- The Washington Times - Sunday, May 4, 2003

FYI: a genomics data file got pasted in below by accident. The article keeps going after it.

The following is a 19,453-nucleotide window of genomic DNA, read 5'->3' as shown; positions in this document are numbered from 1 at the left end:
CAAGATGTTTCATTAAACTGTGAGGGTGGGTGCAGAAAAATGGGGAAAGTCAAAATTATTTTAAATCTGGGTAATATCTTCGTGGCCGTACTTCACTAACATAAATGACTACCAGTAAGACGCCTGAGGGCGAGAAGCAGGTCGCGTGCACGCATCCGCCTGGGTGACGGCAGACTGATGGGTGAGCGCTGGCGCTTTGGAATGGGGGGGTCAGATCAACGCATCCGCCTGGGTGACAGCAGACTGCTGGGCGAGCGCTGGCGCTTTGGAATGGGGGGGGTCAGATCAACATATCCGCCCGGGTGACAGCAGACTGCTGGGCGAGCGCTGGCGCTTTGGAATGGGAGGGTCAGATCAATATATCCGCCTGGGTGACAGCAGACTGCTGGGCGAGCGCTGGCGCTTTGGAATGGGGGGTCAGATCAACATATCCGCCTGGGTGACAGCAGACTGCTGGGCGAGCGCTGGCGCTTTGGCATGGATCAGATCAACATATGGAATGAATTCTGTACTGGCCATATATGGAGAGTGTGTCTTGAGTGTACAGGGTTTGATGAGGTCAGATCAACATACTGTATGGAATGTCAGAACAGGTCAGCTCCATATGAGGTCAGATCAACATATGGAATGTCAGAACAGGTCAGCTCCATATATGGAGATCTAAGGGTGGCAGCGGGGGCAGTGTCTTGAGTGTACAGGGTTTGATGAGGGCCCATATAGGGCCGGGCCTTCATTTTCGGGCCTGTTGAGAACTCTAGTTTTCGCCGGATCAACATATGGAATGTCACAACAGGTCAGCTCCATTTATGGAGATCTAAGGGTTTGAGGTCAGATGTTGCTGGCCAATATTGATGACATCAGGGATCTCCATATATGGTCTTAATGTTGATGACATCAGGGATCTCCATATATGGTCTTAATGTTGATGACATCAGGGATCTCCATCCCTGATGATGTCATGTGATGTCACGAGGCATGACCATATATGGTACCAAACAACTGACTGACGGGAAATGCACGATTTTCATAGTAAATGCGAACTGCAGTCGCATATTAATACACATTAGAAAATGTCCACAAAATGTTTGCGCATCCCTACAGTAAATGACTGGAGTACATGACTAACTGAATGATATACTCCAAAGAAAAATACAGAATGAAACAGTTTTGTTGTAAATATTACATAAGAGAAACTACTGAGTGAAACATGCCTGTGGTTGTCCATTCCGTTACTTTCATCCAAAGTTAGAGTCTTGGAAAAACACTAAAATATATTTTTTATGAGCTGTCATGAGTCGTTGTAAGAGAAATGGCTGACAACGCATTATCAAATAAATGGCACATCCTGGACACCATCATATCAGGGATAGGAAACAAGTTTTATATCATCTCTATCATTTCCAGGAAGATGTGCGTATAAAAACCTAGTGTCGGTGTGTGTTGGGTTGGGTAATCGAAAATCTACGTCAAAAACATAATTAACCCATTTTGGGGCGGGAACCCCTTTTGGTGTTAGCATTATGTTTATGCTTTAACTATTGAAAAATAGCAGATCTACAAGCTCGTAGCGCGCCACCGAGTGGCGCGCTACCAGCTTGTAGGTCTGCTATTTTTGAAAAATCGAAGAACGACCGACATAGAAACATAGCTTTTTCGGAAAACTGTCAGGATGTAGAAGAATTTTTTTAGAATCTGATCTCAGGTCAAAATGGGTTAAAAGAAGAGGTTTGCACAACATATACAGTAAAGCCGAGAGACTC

BAGHDAD — Somehow in the mob scene of war-weary journalists, U.S. military officials and Iraqis at the Palestine Hotel this week, Lt. Col. Alan King managed to meet with Basim Al Mousawi, the man he says will become the city’s new chief of police. “We got him,” Col. King said with satisfaction after searching the hotel for more than two hours. Military officials say the former Baghdad official, one of many stepping forward to help rebuild the city, was fired for political reasons by Saddam Hussein’s regime before American forces toppled it this month.”We’re going start a thousand-person police force,” Col. King said after meeting with Mr. Mousawi. “We’re going to go to the police academy here, and we’re going to start it up.”Col. King was so excited after the meeting that he hardly seemed to notice the quick pop-pop-pop of rifle fire just blocks away.As he climbed into the passenger seat of his doorless Army jeep, he remarked that three consecutive shots that stop abruptly is likely not serious fire.It’s optimists such as Col. King, an Army reservist with the 422nd Civil Affairs Battalion out of Greensboro, N.C., that bring hope to the dizzying series of meetings occurring between military officials and community leaders from across Baghdad. The goal of the meetings, Col. King said, is to establish some sense of transitional order to the anarchy that briefly swept Baghdad when Saddam’s Ba’ath Party government was ousted.While much of the looting and chaos began to subside this week, gunshots still ring out in major sections of town. Military officials say the shots are mainly from Iraqis trying to discourage looters. “Getting this police force up is a major issue,” Col. King said. “We need it to at least keep the buses from driving on the wrong side of the street.” A small number of former Iraqi police already have banded together to patrol some areas of the city with Marines. Talks are under way over uniforms and whether the new Baghdad police force will carry weapons.Local officials who say they were ousted from the Ba’ath Party have been coming forward to help since last week, when commanders with the Army and Marines sent out a plea over Arab radio stations.Col. King said the Iraqis who form the transitional government will likely be paid in U.S. dollars.”Right now, we’re looking for individuals to help us restore the public utilities like electricity, water, sewage, public safety, police and a fire department, and hospitals and schools,” he said.It’s not easy in a city where some 5 million people have gone without electricity for more than a week.Col. King said soldiers with the 422nd Civil Affairs Battalion, which is attached to the Army’s 3rd Infantry Division, went 40 hours without sleep trying to find the person in Baghdad with enough knowledge of the city’s electrical system to help an American counterpart get the lights back on.In addition to the difficulty of finding and screening Iraqis, military officials are faced with building the trust of people who fear being killed by Ba’ath Party loyalists for cooperating with Americans.”The key thing here is that [some Iraqis] are showing a real willingness to come forward and try to work with us,” said Lt. Col. Eric Wesley, of the 3rd Infantry Division’s 2nd Brigade.Col. Wesley and Col. King met recently with two Iraqi professors who have stepped forward to bring order to the section of the city where they live. The meeting took place inside a small office in one of Saddam’s former palaces, which is occupied by 3rd Infantry troops on the east side of the Tigris River.”This is exactly what we’re looking for — community leaders to get this thing going,” Col. Wesley said. “It’s part of the democratic process.”

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